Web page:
The virtue of Transcendence


“This isn’t life in the fast lane, it’s life in the oncoming traffic”.

Terry Pratchett

Humour is hard to explain

Of all the existential strengths that form part of the virtue of transcendence, humour is the most complicated to explain. This is because what people find funny is so subjective. What I find funny might not be funny to you, then again, I have a warped sense of humour so that is not a great example. So, where do you and I go from here? Do we share some jokes and see where that leads us?

I must say, I am super game for that because it sounds enormously fun. However, the killjoy part of me knows that we could use our time better. Every party has a pooper, right? Anyway, I do hope you will share some of your favourite jokes in the comment section.

laughing is good for you

Jokes or rather comedy, in general, is a matter of personal taste, but its effect is not. The cliché laughter is the best medicine is exactly why humour is a strength.

As research explains, humour is the ability to make people smile, or see the upside of an unfortunate situation, but that is not what makes it a strength. The act of laughing has several physical beneficial consequences on the body and the brain such as boosting our immunity and increasing blood flow. That is the biology behind it, but it also causes relaxation by releasing muscle tension. The psychological effect is far more interesting.

Humour is a coping strength

Being able to see the light side of a difficult situation makes the ordeal seem more manageable. Similarly, people with the ability to make people laugh are generally considered more likeable and trustworthy especially if they are prone to making jokes about themselves. This propensity to show vulnerability whilst causing people to laugh and relax is the most influential strength. At that moment when we laugh or we make people laugh, we take a temporary break from our anxiety and strain. Humour is one of the healthiest ways of escaping a situation when physical escape is impossible.

why Pooh is funny

This is what Milne did very successfully with Winnie the Pooh. It is so successful that nearly a century since its first publication these stories are still being read around the world.

In this instance it is not simply the mere act of reading these humorous little stories that provide a distraction to the reader, the characters themselves illustrate how humour can alleviate tense situations. They serve as examples of the strength of humour. Allow me to elaborate.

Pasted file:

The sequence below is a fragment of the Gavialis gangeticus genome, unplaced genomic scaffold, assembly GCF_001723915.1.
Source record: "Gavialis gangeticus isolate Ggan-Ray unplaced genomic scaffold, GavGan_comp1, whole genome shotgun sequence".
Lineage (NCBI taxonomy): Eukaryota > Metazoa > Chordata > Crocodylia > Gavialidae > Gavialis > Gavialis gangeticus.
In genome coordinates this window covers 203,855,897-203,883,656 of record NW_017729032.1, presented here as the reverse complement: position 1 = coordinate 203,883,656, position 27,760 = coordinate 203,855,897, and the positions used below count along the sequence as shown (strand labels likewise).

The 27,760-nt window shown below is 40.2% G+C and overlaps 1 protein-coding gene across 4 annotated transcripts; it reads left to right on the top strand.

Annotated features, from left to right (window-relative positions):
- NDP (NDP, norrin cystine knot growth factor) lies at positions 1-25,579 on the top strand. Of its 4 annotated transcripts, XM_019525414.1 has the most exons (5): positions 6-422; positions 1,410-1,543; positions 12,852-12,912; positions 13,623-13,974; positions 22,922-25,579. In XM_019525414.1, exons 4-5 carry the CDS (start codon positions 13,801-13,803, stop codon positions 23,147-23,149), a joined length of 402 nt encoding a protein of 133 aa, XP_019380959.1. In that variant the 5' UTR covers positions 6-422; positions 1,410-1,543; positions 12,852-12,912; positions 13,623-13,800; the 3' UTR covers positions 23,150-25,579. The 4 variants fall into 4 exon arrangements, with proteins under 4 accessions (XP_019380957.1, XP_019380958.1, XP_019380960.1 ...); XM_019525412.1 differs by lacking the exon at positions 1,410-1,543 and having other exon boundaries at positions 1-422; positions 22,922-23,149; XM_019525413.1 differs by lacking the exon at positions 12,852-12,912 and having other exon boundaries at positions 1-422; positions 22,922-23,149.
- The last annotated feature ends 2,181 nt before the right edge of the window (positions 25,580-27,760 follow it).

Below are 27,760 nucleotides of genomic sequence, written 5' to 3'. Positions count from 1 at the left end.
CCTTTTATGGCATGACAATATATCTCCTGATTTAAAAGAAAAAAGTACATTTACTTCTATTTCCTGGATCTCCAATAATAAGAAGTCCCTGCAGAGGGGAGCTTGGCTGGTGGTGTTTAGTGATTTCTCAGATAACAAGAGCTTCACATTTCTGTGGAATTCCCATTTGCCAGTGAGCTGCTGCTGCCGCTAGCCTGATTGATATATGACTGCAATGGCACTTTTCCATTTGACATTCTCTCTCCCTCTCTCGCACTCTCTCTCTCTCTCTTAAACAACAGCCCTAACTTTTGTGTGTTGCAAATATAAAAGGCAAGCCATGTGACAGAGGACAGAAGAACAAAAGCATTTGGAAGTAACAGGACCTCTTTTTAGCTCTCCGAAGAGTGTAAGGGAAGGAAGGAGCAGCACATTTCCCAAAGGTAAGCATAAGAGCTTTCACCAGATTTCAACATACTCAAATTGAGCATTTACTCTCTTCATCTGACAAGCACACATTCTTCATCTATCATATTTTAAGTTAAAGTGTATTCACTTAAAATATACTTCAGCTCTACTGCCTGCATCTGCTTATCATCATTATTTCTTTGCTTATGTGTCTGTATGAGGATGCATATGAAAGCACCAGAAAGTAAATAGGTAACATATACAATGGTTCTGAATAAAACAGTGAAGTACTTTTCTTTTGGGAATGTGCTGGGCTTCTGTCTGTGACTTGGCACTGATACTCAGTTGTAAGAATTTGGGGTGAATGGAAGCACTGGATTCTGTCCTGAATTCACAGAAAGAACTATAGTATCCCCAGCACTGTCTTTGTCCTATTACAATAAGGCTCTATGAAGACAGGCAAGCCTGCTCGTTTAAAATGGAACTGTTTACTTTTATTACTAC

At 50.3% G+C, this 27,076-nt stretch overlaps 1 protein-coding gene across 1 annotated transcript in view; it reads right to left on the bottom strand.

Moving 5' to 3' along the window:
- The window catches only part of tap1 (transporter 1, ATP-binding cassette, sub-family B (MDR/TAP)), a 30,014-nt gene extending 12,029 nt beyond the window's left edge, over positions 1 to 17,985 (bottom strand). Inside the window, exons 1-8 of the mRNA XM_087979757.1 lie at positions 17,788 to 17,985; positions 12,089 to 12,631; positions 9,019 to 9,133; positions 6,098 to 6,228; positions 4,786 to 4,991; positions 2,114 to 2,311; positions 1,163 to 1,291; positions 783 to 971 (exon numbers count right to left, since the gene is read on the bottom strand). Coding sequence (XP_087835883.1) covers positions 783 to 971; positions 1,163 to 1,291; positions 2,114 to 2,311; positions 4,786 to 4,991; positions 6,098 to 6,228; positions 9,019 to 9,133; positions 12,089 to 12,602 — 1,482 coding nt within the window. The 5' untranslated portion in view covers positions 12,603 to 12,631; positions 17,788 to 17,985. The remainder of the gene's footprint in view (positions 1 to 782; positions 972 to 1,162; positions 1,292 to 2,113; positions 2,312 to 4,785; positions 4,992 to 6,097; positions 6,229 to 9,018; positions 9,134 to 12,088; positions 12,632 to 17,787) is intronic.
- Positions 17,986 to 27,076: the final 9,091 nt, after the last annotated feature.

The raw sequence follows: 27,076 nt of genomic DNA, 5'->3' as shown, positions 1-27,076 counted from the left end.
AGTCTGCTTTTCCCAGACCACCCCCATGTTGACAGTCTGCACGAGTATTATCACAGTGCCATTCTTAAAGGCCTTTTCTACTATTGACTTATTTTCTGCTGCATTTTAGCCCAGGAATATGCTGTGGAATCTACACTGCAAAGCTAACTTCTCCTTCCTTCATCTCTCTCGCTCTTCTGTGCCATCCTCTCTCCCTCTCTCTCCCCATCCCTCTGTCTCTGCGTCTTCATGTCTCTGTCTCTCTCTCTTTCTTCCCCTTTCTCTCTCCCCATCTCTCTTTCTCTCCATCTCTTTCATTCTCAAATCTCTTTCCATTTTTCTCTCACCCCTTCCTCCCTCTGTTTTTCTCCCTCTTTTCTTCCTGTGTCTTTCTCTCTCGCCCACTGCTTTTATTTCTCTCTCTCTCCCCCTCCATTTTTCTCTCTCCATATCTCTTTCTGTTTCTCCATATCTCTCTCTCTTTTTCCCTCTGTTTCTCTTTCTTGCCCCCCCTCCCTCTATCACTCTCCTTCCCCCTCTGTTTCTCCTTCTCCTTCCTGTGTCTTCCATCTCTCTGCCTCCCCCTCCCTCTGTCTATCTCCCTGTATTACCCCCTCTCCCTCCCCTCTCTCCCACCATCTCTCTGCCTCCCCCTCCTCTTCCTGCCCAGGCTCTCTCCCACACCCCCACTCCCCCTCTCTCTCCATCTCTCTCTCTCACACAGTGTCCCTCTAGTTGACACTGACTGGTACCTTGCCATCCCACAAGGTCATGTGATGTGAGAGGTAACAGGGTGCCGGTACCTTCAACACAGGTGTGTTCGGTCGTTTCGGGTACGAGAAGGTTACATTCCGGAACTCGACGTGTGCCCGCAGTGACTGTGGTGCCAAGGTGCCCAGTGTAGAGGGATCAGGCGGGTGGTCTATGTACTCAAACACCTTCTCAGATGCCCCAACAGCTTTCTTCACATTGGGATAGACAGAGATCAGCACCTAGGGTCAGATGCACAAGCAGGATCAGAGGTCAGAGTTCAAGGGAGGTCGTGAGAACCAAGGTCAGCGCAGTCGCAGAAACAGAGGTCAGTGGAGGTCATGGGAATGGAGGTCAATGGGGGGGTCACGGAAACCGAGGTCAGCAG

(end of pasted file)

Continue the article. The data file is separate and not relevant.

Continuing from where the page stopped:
Kanga Queen of comedy

When Kanga and Roo first move into the forest, Rabbit has one of those, “there goes the neighbourhood” problems, and thus tries to get rid of them. Please, do not judge Rabbit too harshly. Anyone who has ever sat near the play area of a restaurant will tell you that small children do not make for peace and tranquillity. Rabbit plans to prank Kanga by replacing Roo with Piglet for a short while and thus convince Kanga to move. I realise this sounds uncomfortably a lot like kidnapping, but that is because I am explaining it out of context. It is meant to be a prank.

Still, I will admit Rabbit is exceptionally lucky that Kanga is not me because I would probably have slaughtered him and put him in paella. Kanga, on the other hand, practises the strength of humour and by teasing Piglet unravels the entire plot. Roo, for his part, with his playfulness, delights and entertains Rabbit and the two become best friends.

defuse the situation with humour

When the world was still wrapping its head around the coronavirus, many jokes were being circulated about the virus. It was humanities way of turning their fear into a manageable emotion.   When the news about the virus starting becoming so sad that jokes about it became super inappropriate, people started to disseminate jokes about social isolation and quarantine. This is not because people find it a laughing matter, but rather because by humorously sharing their woes they feel less alone and the situation becomes more manageable again. For that split second, we have a break from the difficulties we are facing together.

what are you laughing at?

Have you noticed how contagious humour is? Look at your phone for a bit. Check to see how many humorous COVID19 and isolation related memes, gifs, and clips have you received or forwarded since the first case of the virus hit our borders? Compare it to a few months ago? Have you noticed how the topic gradually changed from the disease to the matter of quarantine? To those parents out there, how many of you have been receiving and forwarding homeschooling jokes? Would you have laughed at homeschooling jokes the same way a few months ago?

universally funny

That is something to be proudly South African about, we are very good and pulling together during a crisis and using humour to keep one another strong. However, humour is universal and it is a coping mechanism that is being used around the world. Their content might just differ slightly from yours. That is what makes humour is a strength. So keep it up. Use it. Practice it. Moreover, if all else fails, remember this…

Sharks swim in saltwater because pepper water would make them sneeze.”


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